Videos of women being decapitated were found on the hard drive of a Danish inventor accused of murdering a journalist, prosecutors have said.
Peter Madsen's pre-trial heard that a hard drive found in his Copenhagen workshop contained footage of women being tortured, dismembered and burned.
Madsen charged with killing Kim Wall, 30, after the Swede boarded his home-made submarine on 10 August for an article on maverick engineers.
Her headless body was found in waters off Copenhagen 11 days later.
Madsen, who denies murder, said that the hard drive did not belong to him, and everyone in the laboratory where he worked had access to it.
"This hard drive doesn't belong to me," Madsen told a Copenhagen court.
"We had, among others, an intern living there," he added.
Madsen took part in the half-hour custody hearing with his lawyer via a video link from Copenhagen's Vestre prison.
Prosecutor Jakob Buch-Jepsen that Wall's cause of death had not yet been formally established, but that 15 knife wounds to her chest and genitals had been inflicted on her body "at the time of death or shortly afterwards".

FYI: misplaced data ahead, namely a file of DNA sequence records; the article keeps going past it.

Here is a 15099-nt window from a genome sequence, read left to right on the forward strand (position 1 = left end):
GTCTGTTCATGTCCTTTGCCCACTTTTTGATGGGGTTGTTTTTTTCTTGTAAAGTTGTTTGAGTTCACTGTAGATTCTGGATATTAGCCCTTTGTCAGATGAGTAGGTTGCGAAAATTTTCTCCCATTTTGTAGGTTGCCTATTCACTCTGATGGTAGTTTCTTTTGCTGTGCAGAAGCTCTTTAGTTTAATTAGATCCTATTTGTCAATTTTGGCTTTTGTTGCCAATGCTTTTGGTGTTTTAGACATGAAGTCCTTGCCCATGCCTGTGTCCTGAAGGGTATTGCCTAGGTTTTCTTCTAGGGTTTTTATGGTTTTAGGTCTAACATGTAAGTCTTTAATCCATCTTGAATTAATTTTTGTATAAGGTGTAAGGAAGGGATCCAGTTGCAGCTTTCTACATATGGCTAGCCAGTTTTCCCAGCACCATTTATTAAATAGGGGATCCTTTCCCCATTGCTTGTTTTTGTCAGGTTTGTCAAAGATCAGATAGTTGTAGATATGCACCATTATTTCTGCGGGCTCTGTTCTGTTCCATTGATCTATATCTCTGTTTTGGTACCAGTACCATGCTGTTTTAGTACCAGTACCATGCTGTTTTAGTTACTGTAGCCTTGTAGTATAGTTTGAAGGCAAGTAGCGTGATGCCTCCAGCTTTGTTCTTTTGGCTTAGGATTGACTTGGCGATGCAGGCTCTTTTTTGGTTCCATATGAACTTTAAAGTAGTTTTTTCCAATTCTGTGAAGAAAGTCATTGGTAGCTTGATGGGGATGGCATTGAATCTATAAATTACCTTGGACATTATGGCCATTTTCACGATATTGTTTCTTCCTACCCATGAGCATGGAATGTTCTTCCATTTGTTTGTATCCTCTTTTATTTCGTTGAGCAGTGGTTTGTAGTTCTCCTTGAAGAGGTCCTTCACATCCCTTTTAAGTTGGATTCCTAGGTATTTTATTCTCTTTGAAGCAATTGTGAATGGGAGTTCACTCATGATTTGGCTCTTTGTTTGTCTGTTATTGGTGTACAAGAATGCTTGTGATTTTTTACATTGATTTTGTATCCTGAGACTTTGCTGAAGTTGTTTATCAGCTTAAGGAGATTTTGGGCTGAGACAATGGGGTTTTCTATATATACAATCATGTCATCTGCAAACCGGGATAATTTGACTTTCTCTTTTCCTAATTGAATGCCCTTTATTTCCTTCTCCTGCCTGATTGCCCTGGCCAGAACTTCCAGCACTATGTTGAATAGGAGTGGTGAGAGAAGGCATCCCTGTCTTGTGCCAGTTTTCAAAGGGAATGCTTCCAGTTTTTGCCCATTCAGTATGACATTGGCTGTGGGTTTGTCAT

Madsen claims Wall died after a 70kg hatch door fell on her — and he threw her intact body overboard in a panic.
The married 46-year-old said he then tried to bury her at sea and intended to commit suicide, sinking his submarine.
His defence lawyer, Betina Hald Engmark, said the court had heard "nothing that supports Kim Wall being killed by my client".
Wall was last seen alive on Madsen's UC3 Nautilus submarine on 10 August. Her boyfriend reported her missing later that day, and the 18-metre vessal was located south of Copenhagen the following morning.
Madsen, an entrepreneur, artist, submarine builder and self-taught aerospace engineer, was rescued just before the submarine sank, and arrested. He remains in custody and will appear in court again on 31 October.